Police were justified in shooting a pet dog in the mouth after it attacked an officer, an investigation has found.
The officer who fired the shot said the large Boxer set on him as police responded to a report of a disturbance.
His colleague had also drawn his weapon fearing he would be seriously injured.
The Police Ombudsman's Office was immediately informed about the incident, which happened in 2011, due to the use of live fire and began an investigation.
In a decision just published, Ombudsman investigators were told by the officers involved they heard shouting and barking as they approached the front door of the house, which had a 'Beware of the Dog' sign.
Police said when the door was opened, two dogs – the Boxer and a smaller mongrel – ran into the front garden of the Newry property, with the Boxer then attacking one of the officers.
A woman who lived at the house was said to have fainted after police shot the animal.
The officer responsible said he believed the dog would injure him, and that he fired a single round to prevent injury to himself or anyone else. The dog then ran back into the house.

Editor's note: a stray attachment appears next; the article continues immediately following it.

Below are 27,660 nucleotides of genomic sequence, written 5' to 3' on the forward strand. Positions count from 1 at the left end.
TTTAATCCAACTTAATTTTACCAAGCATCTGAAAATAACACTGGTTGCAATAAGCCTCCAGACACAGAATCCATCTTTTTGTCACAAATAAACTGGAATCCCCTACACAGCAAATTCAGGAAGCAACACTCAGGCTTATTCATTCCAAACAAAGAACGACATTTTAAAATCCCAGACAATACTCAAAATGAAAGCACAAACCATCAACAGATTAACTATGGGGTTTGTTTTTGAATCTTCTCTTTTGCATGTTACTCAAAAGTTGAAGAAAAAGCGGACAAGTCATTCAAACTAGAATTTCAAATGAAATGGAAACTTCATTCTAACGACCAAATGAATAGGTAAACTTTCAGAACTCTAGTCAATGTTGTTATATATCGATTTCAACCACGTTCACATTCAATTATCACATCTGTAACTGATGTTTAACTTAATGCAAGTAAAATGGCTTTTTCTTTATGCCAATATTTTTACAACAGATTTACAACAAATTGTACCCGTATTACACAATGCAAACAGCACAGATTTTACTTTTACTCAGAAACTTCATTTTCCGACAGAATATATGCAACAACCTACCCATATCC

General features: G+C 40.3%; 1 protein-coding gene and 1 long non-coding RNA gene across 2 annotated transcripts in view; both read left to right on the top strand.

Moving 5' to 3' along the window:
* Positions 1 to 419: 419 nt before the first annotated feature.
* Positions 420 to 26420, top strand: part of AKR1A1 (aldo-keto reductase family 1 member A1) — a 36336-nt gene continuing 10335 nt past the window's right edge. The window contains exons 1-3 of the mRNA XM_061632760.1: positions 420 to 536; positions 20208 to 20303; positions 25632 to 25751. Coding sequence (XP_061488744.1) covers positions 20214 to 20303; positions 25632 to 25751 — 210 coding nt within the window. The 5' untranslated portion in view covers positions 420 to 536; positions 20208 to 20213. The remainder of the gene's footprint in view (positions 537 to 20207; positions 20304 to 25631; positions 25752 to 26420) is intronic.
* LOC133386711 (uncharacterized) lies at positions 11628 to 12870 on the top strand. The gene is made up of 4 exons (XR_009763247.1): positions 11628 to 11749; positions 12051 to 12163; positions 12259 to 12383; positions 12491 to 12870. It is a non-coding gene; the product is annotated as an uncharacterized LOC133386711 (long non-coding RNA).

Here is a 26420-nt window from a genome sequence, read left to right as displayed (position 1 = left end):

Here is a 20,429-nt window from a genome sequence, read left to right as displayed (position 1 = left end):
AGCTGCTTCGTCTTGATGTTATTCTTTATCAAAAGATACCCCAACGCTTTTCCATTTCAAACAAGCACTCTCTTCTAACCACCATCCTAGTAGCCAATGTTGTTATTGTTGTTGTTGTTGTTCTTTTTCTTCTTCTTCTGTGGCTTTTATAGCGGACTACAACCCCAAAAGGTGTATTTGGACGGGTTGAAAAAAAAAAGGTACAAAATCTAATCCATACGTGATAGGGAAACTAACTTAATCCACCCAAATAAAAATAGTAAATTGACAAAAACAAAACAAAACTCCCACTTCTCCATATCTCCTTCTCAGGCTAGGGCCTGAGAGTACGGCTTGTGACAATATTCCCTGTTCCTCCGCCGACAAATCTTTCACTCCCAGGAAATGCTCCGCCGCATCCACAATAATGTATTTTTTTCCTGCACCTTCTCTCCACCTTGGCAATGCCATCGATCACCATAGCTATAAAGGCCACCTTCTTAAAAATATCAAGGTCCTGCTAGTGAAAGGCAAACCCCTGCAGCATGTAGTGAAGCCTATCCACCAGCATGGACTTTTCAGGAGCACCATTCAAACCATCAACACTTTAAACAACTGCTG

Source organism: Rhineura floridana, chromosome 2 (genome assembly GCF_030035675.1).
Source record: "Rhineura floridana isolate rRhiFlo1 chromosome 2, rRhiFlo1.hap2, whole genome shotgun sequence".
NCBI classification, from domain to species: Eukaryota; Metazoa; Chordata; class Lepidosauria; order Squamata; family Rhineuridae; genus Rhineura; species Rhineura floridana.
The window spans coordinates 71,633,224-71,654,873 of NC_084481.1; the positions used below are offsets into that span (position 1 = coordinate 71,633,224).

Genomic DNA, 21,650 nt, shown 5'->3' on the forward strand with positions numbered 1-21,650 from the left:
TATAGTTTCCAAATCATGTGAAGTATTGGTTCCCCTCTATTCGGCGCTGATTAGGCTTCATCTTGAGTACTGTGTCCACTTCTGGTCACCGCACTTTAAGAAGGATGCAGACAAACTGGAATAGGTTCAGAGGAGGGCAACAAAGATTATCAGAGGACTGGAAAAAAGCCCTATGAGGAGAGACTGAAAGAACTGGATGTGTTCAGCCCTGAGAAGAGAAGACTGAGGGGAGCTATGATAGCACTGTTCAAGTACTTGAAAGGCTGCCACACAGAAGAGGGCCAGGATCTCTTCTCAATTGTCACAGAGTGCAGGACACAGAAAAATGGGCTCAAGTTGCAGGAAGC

A vet who examined the dog said it was likely the animal had been struck by a single round which had entered its open mouth, struck its teeth, before exiting through a cheek.
The probe by the policing watchdog concluded the discharge of the shot during the incident had been "lawful, proportionate and necessary" given the threat posed by the aggressive dog.
Details of the incident in Newry, and subsequent investigation, were released by the Police Ombudsman.
The officer's colleague supported his account of the incident, saying the Boxer dog had been so aggressive he had drawn his pistol as the dog ran towards him, before reholstering the gun after it passed.
He said his colleague then came under sustained attack from the dog before firing the shot.
A woman living at the house later lodged a complaint with the Police Ombudsman's Office that an officer had assaulted her by pushing her in the chest, causing her to fall to the ground, where she was unconscious for a time.
The officer who fired the shot denied this, stating that he had not seen her falling to the ground, but suggested that she may have fainted.
A file of evidence was sent to the Public Prosecution Service, which directed that neither officer should be prosecuted in relation to either the discharge of the shot or the alleged assault.
The Police Ombudsman, Dr Michael Maguire (left), then considered the evidence for potential disciplinary issues, but concluded on the balance of probabilities that there was insufficient evidence to prove any misconduct offence by either officer.
A probe was launched by the Police Ombudsman after an officer shot a pet dog in the mouth.
The incident happened as two officers went to a house in response to a report of a disturbance in August 2011.
In line with standard procedure, the Police Ombudsman's Office was informed about the use of live fire and began an immediate investigation.